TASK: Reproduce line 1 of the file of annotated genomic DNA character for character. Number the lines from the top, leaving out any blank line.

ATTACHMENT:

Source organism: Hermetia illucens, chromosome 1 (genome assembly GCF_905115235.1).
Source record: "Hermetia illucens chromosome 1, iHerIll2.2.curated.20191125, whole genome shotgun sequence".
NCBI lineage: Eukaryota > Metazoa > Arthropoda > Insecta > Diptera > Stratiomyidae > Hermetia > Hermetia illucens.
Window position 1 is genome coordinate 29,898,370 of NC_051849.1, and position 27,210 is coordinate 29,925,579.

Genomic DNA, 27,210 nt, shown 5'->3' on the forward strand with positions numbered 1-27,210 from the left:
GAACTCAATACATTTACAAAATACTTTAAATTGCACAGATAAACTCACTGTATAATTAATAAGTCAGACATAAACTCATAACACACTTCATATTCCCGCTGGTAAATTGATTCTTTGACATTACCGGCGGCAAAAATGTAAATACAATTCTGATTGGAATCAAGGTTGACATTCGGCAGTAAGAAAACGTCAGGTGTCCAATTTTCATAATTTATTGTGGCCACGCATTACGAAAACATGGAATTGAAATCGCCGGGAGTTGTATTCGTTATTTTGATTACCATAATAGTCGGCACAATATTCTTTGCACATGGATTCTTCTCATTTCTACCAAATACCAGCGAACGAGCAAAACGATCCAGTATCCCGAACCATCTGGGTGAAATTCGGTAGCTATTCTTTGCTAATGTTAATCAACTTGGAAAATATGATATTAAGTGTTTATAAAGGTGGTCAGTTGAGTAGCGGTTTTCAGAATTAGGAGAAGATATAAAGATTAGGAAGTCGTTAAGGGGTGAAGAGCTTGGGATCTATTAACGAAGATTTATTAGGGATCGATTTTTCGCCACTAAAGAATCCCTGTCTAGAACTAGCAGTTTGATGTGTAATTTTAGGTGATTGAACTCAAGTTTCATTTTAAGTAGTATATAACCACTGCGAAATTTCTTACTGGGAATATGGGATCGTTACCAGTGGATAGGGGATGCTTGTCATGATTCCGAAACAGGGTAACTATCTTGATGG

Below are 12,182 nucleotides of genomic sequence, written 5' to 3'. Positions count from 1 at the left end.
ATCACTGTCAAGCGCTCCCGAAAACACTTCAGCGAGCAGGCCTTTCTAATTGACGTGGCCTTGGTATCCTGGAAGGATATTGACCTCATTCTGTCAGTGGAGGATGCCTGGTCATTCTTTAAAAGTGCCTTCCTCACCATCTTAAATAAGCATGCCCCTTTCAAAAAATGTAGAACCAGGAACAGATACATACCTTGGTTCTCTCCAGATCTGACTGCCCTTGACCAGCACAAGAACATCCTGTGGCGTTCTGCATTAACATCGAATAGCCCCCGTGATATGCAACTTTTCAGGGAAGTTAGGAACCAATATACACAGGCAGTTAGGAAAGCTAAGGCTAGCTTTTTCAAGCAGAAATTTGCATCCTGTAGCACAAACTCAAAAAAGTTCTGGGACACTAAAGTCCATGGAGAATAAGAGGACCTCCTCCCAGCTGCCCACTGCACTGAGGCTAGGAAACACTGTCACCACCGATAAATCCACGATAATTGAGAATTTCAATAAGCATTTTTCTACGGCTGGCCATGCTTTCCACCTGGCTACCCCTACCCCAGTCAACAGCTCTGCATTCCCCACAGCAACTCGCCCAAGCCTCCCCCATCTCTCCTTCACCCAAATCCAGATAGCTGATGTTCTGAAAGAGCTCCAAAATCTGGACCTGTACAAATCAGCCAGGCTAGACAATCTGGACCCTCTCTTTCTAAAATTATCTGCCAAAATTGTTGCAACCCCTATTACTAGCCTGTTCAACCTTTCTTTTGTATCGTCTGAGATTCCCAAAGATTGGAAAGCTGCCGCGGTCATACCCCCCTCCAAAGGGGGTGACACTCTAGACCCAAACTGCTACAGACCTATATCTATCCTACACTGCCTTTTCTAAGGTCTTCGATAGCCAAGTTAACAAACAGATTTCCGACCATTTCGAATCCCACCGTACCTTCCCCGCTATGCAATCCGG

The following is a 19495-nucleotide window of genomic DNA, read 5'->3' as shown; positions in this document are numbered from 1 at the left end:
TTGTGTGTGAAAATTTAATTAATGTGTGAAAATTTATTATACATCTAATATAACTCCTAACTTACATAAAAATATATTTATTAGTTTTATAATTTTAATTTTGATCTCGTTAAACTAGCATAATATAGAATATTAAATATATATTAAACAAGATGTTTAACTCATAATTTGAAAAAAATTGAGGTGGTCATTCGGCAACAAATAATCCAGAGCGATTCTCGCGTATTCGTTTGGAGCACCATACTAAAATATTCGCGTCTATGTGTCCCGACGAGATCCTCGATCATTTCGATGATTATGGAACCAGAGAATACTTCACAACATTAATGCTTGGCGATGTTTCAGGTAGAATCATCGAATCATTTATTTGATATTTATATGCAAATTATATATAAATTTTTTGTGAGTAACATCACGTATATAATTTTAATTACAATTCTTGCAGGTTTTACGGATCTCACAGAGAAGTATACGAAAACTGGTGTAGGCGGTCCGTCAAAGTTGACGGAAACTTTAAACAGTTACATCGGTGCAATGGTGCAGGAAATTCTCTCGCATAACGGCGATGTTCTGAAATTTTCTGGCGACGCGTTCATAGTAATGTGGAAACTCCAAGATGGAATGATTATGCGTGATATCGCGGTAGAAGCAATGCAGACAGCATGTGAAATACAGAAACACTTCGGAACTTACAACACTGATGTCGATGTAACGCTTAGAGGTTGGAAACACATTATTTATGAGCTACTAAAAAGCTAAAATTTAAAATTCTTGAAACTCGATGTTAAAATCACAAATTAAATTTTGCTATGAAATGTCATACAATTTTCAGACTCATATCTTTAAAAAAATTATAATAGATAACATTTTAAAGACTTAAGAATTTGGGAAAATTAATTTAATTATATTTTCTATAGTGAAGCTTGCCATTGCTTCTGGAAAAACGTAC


Source organism: Hermetia illucens, chromosome 1 (genome assembly GCF_905115235.1).